The Carnegie Museum of Natural History's big, newly revamped exhibit is called Dinosaurs in Their Time, but inevitably it's also about our time.
Partly, that's because of the new science informing the three-year, $36 million overhaul of the venerable museum's signature exhibit. Along with tripling its original, century-old footprint, the display ups the skeleton count from 10 to 12 (with seven more due when phase two opens next spring). The Carnegie has also posed specimens to reflect the current belief that dinosaurs were active -- birdlike, not sluggish tail-draggers. It's grouped them by time period -- Triassic, Jurassic and Cretaceous -- so that skeletons from one era no longer fraternize with specimens from eons earlier. And it's placed many of them -- from the relatively petite, 13-foot-long dryosaurus to the collection's founding sauropod, 90-foot diplodocus -- in recreations of their natural environments, to emphasize that these were living creatures, part of their own ecosystems.
"This is meant to be a Mesozoic safari," says the museum's Matt Lamanna, lead scientific advisor for the exhibit. But Dinosaurs is more than arranged for human perusal. [One interactive video display puts the big lizards on super-sized treadmills.] It's about us, too. As the exhibit notes, the age of dinosaurs was also the age of the first mammals. Moreover, the display reflects our endless fascination with how we stack up: Signage accompanying each specimen depicts a nuclear family of human silhouettes -- the woman curiously 1962-ish, with her A-line skirt and flip hairdo -- next to a silhouette of the appropriate 'saur, for purposes of size comparison. Mom, Dad and Skippy are all looking upward -- over the heads, in fact, of the smaller dino silhouettes, as though awaiting something more impressive.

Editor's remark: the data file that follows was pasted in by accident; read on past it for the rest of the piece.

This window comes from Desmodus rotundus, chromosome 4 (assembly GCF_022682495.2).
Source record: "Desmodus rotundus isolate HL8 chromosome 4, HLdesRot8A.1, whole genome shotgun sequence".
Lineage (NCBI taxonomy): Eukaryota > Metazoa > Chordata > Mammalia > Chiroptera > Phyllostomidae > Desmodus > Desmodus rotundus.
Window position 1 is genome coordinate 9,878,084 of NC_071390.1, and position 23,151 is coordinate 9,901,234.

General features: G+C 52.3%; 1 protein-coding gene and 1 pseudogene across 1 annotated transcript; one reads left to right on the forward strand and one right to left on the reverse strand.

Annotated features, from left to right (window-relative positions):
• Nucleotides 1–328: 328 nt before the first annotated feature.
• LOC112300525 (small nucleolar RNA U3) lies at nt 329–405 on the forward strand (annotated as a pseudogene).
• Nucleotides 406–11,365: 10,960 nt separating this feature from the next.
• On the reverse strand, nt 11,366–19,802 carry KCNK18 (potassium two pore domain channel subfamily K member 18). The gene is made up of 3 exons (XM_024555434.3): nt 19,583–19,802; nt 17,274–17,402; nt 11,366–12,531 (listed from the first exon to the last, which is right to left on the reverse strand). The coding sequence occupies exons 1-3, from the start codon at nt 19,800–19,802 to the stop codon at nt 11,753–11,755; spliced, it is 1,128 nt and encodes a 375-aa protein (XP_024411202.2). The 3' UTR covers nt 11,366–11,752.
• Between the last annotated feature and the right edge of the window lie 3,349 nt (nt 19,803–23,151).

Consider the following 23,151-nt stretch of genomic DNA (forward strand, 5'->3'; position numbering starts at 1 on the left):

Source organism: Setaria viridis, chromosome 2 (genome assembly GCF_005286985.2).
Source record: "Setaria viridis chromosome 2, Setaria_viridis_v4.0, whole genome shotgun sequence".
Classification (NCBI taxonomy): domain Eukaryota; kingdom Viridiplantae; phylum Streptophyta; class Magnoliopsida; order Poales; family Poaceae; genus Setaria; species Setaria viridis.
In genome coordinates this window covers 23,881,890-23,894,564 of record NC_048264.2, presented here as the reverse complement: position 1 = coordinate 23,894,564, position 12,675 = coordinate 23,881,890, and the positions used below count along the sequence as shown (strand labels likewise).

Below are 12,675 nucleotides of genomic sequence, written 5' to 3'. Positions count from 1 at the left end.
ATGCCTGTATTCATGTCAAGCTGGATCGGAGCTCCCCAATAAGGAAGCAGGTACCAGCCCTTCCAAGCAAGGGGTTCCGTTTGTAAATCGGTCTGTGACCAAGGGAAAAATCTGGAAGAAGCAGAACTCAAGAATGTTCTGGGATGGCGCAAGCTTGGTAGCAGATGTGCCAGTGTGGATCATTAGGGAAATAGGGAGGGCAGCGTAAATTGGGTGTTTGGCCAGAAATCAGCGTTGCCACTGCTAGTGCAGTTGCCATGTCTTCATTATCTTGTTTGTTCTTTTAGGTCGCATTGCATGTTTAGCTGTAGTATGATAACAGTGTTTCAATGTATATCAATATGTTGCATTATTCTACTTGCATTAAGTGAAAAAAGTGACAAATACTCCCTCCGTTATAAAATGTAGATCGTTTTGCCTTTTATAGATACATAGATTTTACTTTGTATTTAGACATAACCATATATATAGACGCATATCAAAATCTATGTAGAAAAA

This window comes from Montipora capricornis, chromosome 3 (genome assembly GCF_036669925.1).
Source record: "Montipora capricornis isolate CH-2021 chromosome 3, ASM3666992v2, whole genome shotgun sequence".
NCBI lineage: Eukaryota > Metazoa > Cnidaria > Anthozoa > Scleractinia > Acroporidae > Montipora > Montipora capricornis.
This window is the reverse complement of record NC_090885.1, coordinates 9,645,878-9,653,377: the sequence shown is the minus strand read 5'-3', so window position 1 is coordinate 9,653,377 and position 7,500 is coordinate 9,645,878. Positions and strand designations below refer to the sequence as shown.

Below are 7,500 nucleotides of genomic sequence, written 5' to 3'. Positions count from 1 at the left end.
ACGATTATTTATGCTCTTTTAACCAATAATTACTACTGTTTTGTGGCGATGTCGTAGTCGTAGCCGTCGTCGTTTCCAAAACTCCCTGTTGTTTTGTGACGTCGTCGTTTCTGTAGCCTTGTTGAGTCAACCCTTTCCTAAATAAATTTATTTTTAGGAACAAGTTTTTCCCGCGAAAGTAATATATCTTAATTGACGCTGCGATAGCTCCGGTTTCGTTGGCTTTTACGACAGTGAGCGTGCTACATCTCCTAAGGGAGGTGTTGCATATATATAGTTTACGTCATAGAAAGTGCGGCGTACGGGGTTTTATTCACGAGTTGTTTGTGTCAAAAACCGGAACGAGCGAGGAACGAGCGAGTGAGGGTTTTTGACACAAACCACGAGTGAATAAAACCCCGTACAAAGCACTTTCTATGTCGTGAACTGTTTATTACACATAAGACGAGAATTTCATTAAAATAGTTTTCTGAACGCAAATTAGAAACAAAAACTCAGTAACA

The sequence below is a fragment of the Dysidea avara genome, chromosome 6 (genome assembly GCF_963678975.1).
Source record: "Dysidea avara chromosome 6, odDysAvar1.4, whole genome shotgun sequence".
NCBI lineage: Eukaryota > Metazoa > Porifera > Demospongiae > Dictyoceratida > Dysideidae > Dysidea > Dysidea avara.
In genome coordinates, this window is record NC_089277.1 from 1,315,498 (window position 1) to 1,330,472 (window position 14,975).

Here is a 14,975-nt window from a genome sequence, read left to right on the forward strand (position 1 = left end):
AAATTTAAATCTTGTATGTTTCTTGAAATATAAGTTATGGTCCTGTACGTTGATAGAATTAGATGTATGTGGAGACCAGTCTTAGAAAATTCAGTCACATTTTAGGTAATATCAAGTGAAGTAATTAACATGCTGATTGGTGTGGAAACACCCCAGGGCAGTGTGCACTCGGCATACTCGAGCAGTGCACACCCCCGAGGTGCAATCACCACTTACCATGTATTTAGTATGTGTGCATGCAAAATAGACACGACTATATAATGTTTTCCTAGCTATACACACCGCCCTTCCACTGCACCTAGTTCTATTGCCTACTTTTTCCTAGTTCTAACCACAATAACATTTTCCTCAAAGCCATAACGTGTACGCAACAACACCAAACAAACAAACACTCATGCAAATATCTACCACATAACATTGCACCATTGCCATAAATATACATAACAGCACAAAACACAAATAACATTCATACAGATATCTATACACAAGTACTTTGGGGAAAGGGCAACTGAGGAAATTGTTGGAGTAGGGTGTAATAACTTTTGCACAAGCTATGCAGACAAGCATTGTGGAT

Carnegie-goers will get something impressive, of course. "Monsters of the Past," the title of a 1922 silent film about the museum's dinosaur hunters that you can watch here, may seem dated, but the creatures that interest us most are still those that could have eaten us quickest.
Still, for all the care that the museum has lavished on the exhibit, with its banks of touch-screens, one wonders whether visitors will do more than goggle at the razor fangs on two-ton allosaurus. With all the charismatic megafauna on display, who'll note the display dedicated to the first flowering plant -- archaefructus -- which appeared in ponds during the early cretaceous and "totally transformed life on earth," says Chris Beard, head of the Carnegie's vertebrate paleontology section. (The fruit and sap of such plants might have been what lured primates up trees, for instance.)
Just as relevantly, the diplodocus display includes a look at ferns. The plants might not seem as dramatic as allosaurus stalking the juvenile apatosaurus protected by its 30-ton mother. But neither beast's food chain would have existed without the Mesozoic fern explosion that made possible the dino age. Even the biggest creatures are affected by tiny changes in the environment.
"The history of the earth offers many many insights into problems facing the earth today," says Beard. He notes climate change. The dinosaurs didn't cope too well with that one. Still, their time was when the planet we recognize emerged. "In many ways today, we're still living in the age of dinosaurs," Beard says. "It's just that the dinosaurs are gone."
Dinosaurs in Their Time Carnegie Museum of Natural History, 4400 Forbes Ave., Oakland. 412-622-3131 or www.cmnh.org